How ‘Bout Them Apples?

In April, a towering apple tree in front of Town Hall was cut down. Planted in its were several cherry trees.

They have not yet borne fruit. But another big apple tree that remained is producing plenty.

(Photo/JP Vellotti)

(Photo/JP Vellotti)

Just in time for cider.


14 responses to “How ‘Bout Them Apples?

  1. Can anyone tell us WHY the apple tree was cut down?

  2. Well the “official” reason was because it was in bad condition (yet it still bore plenty of fruit). The “actual” reason was to make way for the cherry trees which were gifted to the town and planted in along the front edge of Town Hall.

  3. “Gifted” from whom?

    • Who uses the fruit from the apple tree? Is it edible, or just for show?
      Perhaps a snack for squirrels?

      • I’ve been eating the apples for 5 or so years, along with mulberries across the police department and raspberries in Winslow Park. Not sure if this is poaching or foraging.

  4. The apple tree was found to be structurally unsound by our new Tree Warden. As such, it presented a potential hazard to the public. It’s town property and we’d be potentially liable if anyone was injured. As a result of the outcry generated by the removal of this tree by people who did not understand why, the Tree Warden modified the form that gets posted on town trees that are to be removed; there is now a section that explains the specific reasons for the removal – it’s a mini education in arborcare.

    • And I agree with Morley…the tree wasn’t in great shape and the town arborist really was very informative why it was going to be cut down, even if we all know the reason was to provide space for the new cherry trees which is ok too.

  5. The town was gifted several times and it wasn’t made clear which trees were part of each gift, but to my best understanding these were either from Oliver Nurseries or Planter’s Choice of Newtown.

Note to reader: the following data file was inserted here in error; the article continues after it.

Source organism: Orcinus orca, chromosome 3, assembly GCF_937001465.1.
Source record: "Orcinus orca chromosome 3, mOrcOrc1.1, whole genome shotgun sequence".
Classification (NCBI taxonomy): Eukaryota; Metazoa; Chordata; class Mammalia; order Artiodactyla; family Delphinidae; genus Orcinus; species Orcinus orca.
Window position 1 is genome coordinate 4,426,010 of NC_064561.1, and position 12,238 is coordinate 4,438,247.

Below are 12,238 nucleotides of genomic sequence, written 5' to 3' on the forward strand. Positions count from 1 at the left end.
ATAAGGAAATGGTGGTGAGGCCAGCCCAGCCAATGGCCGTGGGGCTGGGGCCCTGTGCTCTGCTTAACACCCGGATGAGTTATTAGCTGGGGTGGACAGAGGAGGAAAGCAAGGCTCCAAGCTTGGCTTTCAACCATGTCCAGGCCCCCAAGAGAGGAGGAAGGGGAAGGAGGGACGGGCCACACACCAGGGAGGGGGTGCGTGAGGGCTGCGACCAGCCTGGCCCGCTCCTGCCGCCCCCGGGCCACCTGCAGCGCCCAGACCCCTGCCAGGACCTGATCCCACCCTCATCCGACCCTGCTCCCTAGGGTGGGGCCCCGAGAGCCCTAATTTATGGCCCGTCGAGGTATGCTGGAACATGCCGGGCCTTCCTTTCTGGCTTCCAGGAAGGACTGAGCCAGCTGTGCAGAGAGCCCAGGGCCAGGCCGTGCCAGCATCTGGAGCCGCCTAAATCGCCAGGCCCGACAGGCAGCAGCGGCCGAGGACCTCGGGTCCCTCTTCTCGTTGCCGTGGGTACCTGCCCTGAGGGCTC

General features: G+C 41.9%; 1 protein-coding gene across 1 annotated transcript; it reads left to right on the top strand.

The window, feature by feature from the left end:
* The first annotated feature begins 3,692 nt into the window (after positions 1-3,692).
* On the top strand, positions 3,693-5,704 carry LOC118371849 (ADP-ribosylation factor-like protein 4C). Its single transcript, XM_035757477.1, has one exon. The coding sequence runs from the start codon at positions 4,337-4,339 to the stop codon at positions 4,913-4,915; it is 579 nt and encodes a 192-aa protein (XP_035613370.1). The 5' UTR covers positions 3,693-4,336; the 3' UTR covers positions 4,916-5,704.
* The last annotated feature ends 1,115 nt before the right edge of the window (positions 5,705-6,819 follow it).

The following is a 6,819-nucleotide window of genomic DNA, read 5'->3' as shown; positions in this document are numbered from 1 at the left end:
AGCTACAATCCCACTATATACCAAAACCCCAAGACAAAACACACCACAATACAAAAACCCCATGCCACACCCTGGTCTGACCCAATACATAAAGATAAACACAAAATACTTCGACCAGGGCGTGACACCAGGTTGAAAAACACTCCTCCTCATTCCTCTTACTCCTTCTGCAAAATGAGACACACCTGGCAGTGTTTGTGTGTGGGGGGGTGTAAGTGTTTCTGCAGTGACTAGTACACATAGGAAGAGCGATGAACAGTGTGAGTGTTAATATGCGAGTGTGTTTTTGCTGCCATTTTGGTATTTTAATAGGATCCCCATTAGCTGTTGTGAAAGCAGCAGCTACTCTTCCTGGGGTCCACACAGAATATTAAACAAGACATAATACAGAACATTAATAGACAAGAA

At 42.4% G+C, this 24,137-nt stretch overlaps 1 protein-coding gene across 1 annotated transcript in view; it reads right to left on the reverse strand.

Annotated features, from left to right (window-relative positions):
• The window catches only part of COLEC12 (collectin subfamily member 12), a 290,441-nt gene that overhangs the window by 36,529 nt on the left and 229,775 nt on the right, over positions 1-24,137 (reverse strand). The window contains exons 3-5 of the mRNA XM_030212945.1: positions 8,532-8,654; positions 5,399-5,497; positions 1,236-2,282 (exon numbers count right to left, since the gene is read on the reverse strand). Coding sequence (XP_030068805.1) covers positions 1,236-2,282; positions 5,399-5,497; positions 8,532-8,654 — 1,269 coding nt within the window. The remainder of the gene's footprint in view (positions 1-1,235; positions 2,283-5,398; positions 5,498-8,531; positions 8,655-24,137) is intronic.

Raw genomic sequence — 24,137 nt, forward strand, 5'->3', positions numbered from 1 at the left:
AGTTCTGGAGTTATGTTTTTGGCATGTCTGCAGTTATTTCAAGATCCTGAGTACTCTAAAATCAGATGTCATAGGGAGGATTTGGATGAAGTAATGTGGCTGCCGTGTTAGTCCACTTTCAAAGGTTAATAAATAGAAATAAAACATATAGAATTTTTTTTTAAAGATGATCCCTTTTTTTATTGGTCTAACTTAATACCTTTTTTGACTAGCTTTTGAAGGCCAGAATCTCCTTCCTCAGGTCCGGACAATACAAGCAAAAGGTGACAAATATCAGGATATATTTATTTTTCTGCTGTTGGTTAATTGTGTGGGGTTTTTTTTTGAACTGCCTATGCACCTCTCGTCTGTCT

6. I agree with any Arborist who deems a tree to be unsound.

    p.s. happy to know that there are plenty of berries and fruit to forage!

  7. Just wondering if “The-Powers-That-Be” remember that there are some 30+trees that were purchased by the town that sit un-used at the Longshore dump/storage area. Perhaps we’re “The-Land-Of-Plenty”, but I hope that the need for future town plantings first considers these already owned trees. It’s only my opinion, but it sure appears that these expensive trees sit too bunched up, for too long, and that they are not properly watered; certainly before we buy new trees for some other town need.
    Eric Bosch

  8. I understand the new Tree Warden is really focused on finding homes for these trees (he inherited them with the job) and is actively making their availability for planting on town property known.

    • Here’s a thought: If Veteran’s Green needs 9 trees, and the town already has trees,, why not plant them there instead of charging $2k per tree as a memorial. Seems like a win-win.

  9. The trees to be planted on Veterans Green are large caliper – that’s why they cost what they do. Also, of the 35 trees (which were actually donated) that were heeled in at Longshore, 25 are now in the ground and the rest are slated to be installed in the next couple of weeks – including 6 in that sad looking divider on Jesup. Yesterday several river birches got installed at the transfer station – check it out, they really look nice.